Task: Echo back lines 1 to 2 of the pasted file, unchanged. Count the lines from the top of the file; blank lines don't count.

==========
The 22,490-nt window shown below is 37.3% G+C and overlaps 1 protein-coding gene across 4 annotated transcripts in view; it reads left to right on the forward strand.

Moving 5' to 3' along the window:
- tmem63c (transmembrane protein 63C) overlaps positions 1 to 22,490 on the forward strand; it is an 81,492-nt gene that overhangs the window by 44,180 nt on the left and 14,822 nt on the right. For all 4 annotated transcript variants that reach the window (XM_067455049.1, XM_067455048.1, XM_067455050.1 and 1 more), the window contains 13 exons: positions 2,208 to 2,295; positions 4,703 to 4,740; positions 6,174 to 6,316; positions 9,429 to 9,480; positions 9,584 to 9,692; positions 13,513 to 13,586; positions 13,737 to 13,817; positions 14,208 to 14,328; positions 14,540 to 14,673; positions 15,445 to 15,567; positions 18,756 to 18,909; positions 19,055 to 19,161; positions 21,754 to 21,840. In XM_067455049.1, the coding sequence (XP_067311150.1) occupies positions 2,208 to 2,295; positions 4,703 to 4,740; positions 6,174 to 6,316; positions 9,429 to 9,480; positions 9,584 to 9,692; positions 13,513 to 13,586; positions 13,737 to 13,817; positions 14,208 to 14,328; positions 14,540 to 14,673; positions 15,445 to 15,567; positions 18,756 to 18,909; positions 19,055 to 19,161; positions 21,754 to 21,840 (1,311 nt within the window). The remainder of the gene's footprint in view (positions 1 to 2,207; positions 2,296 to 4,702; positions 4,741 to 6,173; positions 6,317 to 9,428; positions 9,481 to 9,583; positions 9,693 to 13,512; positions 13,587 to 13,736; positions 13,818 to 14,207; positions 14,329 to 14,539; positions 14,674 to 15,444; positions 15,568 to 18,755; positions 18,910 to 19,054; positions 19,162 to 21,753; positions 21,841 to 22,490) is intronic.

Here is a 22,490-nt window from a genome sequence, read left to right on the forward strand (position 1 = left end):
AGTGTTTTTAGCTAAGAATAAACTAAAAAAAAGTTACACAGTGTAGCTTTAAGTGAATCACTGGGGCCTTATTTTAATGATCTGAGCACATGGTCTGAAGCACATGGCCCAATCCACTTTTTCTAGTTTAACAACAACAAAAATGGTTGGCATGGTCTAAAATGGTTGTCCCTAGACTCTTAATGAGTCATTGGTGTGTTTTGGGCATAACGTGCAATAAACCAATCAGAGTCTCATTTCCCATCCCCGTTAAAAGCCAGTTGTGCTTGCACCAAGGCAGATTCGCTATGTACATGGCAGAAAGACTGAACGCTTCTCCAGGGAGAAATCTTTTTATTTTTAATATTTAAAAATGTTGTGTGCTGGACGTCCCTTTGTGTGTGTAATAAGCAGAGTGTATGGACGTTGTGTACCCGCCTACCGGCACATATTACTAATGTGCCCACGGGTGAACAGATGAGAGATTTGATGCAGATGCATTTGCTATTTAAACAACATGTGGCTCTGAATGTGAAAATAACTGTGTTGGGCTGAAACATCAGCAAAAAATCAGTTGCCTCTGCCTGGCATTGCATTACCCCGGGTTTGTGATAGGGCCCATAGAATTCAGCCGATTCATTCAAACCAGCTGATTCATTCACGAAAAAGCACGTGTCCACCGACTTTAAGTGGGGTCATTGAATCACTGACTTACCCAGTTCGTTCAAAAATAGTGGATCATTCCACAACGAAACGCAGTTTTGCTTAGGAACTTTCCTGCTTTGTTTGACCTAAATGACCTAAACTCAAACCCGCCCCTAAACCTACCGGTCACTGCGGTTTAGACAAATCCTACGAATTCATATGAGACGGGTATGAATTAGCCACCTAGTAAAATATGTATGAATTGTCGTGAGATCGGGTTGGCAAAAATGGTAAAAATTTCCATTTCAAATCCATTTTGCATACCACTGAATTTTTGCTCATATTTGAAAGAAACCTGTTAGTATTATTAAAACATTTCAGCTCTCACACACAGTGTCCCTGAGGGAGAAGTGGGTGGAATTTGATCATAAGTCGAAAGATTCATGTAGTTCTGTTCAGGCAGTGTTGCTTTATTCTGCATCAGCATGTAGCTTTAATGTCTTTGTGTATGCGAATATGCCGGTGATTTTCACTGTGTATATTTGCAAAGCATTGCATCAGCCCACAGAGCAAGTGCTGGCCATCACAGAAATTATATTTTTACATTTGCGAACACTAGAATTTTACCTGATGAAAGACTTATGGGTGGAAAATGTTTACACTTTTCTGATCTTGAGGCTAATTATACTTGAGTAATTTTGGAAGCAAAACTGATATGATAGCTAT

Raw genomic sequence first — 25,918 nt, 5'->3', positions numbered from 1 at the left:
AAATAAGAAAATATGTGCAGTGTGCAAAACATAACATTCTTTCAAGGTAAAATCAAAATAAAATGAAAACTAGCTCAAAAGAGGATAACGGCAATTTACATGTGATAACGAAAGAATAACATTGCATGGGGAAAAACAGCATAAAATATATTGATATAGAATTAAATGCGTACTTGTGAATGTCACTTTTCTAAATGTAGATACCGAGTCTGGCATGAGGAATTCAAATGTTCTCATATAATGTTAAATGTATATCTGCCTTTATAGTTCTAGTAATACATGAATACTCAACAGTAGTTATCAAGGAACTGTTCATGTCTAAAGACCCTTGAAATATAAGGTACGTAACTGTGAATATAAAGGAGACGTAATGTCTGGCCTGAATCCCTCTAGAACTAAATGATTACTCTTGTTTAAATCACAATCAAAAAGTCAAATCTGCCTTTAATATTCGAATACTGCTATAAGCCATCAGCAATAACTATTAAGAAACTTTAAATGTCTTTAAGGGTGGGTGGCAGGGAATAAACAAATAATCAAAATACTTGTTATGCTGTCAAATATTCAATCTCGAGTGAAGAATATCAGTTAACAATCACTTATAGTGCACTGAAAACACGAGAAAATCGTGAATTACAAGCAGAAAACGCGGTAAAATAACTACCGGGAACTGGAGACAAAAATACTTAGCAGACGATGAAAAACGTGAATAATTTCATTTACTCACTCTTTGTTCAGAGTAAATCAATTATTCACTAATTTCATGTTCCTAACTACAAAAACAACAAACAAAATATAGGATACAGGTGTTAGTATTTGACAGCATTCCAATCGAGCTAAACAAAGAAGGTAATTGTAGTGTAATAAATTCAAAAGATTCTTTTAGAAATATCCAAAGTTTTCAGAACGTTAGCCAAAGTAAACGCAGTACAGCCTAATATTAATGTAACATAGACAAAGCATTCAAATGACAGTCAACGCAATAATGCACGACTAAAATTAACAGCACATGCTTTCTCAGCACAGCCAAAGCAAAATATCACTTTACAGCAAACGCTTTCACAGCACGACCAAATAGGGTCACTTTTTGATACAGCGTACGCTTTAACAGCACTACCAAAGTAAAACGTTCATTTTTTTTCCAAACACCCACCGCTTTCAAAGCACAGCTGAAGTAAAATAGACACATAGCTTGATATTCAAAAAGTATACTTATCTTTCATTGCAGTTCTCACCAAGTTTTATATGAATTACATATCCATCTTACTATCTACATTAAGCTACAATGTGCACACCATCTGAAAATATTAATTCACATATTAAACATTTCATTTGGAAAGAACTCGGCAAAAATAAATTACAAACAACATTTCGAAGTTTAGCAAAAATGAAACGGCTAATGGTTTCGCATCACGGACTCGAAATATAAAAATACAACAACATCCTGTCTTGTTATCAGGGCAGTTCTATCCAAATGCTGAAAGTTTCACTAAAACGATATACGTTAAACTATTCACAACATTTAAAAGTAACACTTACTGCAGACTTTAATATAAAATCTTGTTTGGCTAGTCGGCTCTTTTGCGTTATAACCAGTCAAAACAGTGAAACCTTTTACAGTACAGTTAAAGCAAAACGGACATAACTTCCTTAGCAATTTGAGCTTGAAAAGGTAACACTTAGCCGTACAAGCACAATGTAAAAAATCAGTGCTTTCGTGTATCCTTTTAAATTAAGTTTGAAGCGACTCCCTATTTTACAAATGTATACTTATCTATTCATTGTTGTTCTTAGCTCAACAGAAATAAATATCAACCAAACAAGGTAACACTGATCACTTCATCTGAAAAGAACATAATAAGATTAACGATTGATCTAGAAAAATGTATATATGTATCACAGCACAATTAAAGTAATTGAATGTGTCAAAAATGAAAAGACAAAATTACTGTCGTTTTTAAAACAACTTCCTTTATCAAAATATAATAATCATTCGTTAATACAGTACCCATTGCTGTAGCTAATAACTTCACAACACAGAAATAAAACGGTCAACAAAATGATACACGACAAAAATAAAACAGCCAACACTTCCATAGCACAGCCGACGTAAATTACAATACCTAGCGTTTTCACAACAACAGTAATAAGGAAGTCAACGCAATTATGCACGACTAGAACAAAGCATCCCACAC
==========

The 22,490-nt window shown below is 37.3% G+C and overlaps 1 protein-coding gene across 4 annotated transcripts in view; it reads left to right on the forward strand.

Moving 5' to 3' along the window: